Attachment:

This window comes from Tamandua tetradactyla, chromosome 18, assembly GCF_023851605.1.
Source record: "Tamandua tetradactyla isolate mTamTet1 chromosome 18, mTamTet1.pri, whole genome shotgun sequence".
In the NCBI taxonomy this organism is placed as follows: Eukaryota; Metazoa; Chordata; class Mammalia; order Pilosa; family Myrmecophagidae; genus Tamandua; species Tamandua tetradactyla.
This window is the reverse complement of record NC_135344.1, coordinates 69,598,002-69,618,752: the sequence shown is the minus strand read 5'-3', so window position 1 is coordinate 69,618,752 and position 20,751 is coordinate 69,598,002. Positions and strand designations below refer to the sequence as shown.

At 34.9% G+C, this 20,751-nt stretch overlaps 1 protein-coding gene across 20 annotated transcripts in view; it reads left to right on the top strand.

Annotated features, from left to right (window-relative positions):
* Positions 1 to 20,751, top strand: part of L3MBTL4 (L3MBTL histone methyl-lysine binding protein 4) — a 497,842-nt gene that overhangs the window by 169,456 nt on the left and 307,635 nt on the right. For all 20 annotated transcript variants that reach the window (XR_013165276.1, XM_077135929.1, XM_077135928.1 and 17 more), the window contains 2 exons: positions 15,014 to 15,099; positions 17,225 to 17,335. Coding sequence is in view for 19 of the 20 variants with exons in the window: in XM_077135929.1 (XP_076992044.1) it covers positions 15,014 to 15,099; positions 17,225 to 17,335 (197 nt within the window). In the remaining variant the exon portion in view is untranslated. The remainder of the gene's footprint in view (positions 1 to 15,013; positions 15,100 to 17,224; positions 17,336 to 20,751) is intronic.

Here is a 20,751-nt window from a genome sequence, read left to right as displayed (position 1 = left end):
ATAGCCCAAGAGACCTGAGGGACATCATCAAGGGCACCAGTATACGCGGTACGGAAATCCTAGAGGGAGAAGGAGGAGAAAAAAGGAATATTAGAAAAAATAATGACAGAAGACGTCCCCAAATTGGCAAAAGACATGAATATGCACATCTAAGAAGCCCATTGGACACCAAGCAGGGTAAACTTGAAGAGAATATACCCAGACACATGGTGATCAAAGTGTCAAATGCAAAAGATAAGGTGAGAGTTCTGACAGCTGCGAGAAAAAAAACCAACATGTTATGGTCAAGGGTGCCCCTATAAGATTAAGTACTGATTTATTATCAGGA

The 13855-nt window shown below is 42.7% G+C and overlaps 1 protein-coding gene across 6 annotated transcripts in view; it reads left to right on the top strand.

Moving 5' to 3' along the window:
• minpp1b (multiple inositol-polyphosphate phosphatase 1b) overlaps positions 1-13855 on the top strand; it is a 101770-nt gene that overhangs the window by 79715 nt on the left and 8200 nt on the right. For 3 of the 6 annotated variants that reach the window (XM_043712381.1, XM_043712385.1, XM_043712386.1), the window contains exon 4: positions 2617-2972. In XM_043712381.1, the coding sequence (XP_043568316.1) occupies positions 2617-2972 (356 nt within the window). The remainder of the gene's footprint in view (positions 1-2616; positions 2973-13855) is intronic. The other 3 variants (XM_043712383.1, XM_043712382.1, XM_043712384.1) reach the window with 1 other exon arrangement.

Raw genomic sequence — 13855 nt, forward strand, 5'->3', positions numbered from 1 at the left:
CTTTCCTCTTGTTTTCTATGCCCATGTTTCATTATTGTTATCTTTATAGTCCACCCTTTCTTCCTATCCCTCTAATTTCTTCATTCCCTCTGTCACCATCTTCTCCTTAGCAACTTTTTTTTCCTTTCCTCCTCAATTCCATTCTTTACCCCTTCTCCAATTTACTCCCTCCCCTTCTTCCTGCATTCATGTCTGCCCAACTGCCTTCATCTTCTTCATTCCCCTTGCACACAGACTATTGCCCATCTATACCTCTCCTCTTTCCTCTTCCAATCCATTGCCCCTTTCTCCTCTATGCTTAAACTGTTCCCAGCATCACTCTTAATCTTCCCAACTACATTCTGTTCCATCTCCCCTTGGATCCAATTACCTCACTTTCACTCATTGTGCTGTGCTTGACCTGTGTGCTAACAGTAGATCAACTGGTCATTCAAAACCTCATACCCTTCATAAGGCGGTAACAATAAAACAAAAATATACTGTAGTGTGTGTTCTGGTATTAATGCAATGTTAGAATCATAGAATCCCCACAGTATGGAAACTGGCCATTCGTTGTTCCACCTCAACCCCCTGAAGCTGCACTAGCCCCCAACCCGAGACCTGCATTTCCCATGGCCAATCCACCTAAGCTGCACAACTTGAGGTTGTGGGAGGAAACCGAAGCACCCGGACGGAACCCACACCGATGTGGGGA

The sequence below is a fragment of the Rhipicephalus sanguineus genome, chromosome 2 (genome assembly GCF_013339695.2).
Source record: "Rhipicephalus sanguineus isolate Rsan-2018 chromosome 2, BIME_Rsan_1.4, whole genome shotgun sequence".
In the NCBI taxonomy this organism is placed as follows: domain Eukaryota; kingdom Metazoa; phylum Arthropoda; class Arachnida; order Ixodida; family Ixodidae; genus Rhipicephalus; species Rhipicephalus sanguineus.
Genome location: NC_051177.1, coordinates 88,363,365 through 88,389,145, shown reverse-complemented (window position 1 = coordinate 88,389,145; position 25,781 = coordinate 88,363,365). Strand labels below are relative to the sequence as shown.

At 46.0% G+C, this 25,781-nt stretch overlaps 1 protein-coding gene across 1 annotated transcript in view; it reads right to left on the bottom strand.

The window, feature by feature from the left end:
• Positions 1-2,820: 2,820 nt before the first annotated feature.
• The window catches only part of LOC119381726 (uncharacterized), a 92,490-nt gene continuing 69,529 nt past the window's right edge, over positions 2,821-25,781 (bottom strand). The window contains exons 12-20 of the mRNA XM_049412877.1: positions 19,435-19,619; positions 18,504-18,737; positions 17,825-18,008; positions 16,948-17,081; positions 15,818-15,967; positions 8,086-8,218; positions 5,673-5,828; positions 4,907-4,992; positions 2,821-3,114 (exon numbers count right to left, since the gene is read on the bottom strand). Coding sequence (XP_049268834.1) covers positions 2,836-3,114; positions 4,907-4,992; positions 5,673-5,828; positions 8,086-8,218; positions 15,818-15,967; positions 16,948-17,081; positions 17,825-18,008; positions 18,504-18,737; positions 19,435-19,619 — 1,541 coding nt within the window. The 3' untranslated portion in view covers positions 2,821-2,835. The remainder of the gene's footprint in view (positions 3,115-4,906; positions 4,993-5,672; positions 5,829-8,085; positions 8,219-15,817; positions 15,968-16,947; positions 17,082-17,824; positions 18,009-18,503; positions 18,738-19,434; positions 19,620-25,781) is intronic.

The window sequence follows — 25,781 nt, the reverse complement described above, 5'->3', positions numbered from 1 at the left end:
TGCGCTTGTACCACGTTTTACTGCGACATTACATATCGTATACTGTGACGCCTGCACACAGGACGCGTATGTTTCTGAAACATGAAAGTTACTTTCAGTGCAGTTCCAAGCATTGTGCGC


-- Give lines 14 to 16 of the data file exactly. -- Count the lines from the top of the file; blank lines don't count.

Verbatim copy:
CTTTCCTCTTGTTTTCTATGCCCATGTTTCATTATTGTTATCTTTATAGTCCACCCTTTCTTCCTATCCCTCTAATTTCTTCATTCCCTCTGTCACCATCTTCTCCTTAGCAACTTTTTTTTCCTTTCCTCCTCAATTCCATTCTTTACCCCTTCTCCAATTTACTCCCTCCCCTTCTTCCTGCATTCATGTCTGCCCAACTGCCTTCATCTTCTTCATTCCCCTTGCACACAGACTATTGCCCATCTATACCTCTCCTCTTTCCTCTTCCAATCCATTGCCCCTTTCTCCTCTATGCTTAAACTGTTCCCAGCATCACTCTTAATCTTCCCAACTACATTCTGTTCCATCTCCCCTTGGATCCAATTACCTCACTTTCACTCATTGTGCTGTGCTTGACCTGTGTGCTAACAGTAGATCAACTGGTCATTCAAAACCTCATACCCTTCATAAGGCGGTAACAATAAAACAAAAATATACTGTAGTGTGTGTTCTGGTATTAATGCAATGTTAGAATCATAGAATCCCCACAGTATGGAAACTGGCCATTCGTTGTTCCACCTCAACCCCCTGAAGCTGCACTAGCCCCCAACCCGAGACCTGCATTTCCCATGGCCAATCCACCTAAGCTGCACAACTTGAGGTTGTGGGAGGAAACCGAAGCACCCGGACGGAACCCACACCGATGTGGGGA

The sequence below is a fragment of the Rhipicephalus sanguineus genome, chromosome 2 (genome assembly GCF_013339695.2).
Source record: "Rhipicephalus sanguineus isolate Rsan-2018 chromosome 2, BIME_Rsan_1.4, whole genome shotgun sequence".